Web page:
Ferdinand I’s famous sixteenth-century maxim: “Fiat justitia et pereat mundus” (let justice be done, though the world perish). If the world does perish, there would not be much to admire in this development in the perspective of nyaya, even though the austere niti leading to this result could be defended with very sophisticated arguments of diﬀerent kinds. The distinction is important, even when niti and nyaya complement each other. For example, setting up many more schools for children in educationally deprived countries would be an important niti, but what would be celebrated in the perspective of nyaya is the achievement that boys and girls are actually educated and have the freedom that comes from that accomplishment. Similarly, reforming the counterproductive patent laws for medicine to make urgently needed drugs against preventable diseases aﬀordable by the poor of the world would be an excellent departure in niti, but it is the actual overcoming of those diseases (through the combination of cheaper drugs, more targeted research, better delivery and use, and so on) that would demand inclusion in the vision of nyaya. It is easy to see that the pursuit of world justice would need a great many
institutional developments and organizational changes around the globe, but underlying our interest in institutional analysis must be some idea of the overall demands of global justice itself. The distinction between nyaya and niti is, thus, important for the subject of world justice. Something similar can, in fact, be said of our understanding of the “rule-of-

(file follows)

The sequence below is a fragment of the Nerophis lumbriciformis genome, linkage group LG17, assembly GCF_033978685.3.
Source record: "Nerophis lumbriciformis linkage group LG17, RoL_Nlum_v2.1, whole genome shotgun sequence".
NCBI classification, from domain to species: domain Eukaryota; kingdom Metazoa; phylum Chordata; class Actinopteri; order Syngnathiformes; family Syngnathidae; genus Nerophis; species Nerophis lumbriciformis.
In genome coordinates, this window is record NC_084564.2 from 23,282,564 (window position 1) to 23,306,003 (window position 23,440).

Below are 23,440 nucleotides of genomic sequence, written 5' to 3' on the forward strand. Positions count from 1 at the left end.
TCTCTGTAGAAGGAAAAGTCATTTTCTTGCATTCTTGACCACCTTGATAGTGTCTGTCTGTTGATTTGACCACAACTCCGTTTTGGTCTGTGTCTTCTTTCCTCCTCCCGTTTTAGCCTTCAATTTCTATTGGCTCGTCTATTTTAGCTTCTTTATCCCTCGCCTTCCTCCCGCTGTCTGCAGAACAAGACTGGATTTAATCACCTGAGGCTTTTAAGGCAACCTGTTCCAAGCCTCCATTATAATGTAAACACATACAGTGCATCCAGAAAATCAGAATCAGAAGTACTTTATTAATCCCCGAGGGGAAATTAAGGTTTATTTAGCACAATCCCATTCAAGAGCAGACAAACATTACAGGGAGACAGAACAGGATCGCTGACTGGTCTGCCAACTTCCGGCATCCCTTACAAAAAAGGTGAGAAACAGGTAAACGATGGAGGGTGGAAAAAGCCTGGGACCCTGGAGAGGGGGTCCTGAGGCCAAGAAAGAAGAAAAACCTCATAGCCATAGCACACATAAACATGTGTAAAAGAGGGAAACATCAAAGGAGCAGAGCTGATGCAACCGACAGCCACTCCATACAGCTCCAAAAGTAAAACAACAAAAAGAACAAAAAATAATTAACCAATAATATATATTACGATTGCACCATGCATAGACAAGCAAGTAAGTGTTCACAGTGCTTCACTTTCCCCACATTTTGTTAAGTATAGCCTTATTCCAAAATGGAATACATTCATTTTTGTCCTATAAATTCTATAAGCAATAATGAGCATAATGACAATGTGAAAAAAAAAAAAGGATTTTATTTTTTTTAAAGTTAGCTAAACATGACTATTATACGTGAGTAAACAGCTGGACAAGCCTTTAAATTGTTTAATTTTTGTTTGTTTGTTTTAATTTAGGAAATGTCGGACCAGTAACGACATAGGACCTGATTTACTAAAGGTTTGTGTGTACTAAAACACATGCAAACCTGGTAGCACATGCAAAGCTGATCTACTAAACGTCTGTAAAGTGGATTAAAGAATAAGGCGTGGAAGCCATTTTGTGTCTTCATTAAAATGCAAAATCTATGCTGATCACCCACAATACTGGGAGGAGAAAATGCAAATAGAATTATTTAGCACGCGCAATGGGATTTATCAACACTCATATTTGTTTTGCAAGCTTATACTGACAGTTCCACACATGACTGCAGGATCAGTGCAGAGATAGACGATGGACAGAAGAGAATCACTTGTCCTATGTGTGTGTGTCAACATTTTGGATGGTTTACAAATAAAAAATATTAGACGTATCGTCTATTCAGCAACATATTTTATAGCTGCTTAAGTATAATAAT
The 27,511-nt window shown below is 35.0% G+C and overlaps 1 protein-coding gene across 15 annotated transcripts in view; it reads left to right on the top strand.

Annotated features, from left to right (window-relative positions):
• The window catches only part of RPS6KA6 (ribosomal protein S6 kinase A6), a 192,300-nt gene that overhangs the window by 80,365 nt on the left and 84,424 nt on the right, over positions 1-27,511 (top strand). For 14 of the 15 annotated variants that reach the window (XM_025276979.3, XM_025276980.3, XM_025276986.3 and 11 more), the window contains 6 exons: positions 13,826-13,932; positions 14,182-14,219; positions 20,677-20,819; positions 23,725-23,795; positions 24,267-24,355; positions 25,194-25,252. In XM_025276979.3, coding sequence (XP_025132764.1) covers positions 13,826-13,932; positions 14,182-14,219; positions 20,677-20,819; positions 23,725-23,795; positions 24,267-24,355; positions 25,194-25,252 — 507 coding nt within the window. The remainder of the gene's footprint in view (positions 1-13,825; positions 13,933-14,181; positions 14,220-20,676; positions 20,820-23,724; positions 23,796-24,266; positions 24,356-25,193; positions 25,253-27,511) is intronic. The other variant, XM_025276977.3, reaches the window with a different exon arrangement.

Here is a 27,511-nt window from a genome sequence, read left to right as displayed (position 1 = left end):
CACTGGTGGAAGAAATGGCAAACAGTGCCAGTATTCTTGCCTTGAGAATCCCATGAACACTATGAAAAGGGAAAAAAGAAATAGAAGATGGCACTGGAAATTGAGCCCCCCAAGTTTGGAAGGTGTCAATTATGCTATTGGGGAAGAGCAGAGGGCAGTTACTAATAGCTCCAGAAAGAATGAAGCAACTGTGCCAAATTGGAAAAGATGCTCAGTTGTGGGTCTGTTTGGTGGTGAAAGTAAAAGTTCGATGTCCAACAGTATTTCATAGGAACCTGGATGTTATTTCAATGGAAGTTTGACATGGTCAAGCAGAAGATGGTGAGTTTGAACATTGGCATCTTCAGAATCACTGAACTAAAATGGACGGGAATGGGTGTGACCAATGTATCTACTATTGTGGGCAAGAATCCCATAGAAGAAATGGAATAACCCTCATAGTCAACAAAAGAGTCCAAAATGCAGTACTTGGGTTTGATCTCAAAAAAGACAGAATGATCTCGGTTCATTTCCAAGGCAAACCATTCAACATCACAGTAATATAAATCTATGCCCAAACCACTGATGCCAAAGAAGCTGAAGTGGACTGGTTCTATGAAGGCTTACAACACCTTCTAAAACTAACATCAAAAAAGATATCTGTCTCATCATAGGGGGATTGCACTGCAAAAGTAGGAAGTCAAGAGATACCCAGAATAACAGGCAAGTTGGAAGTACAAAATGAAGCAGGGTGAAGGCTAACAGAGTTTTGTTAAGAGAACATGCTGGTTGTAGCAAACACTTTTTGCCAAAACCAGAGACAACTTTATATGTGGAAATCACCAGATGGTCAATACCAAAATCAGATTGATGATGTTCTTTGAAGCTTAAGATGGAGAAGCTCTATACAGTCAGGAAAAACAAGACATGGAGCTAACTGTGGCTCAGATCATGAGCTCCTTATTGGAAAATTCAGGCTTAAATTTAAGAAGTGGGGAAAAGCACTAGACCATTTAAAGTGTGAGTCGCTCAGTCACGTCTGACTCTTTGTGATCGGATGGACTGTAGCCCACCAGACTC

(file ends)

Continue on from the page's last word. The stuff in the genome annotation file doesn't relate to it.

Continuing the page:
law,” the basic idea behind our research initiative. The challenge is not conﬁned only to making sure that the laws, as they exist, apply to all and are followed by all, though these demands too can be very important (as Frederick Marryat put it famously in 1830 in The King’s Own, “there cannot be one law for the rich and another for the poor”). But going beyond that, we must also take on board the need to scrutinize the kind of comprehensive justice (in the sense of nyaya) that emerges from practices of the rule-of-law. As James Heckman, Robert Nelson, and William Neukom point out, it is necessary to examine “fundamental normative questions as what deﬁnes a good life and what the ultimate ends of a rule-of-law system might be” (2007). The subject matter of this volume is, thus, both complex and momentous.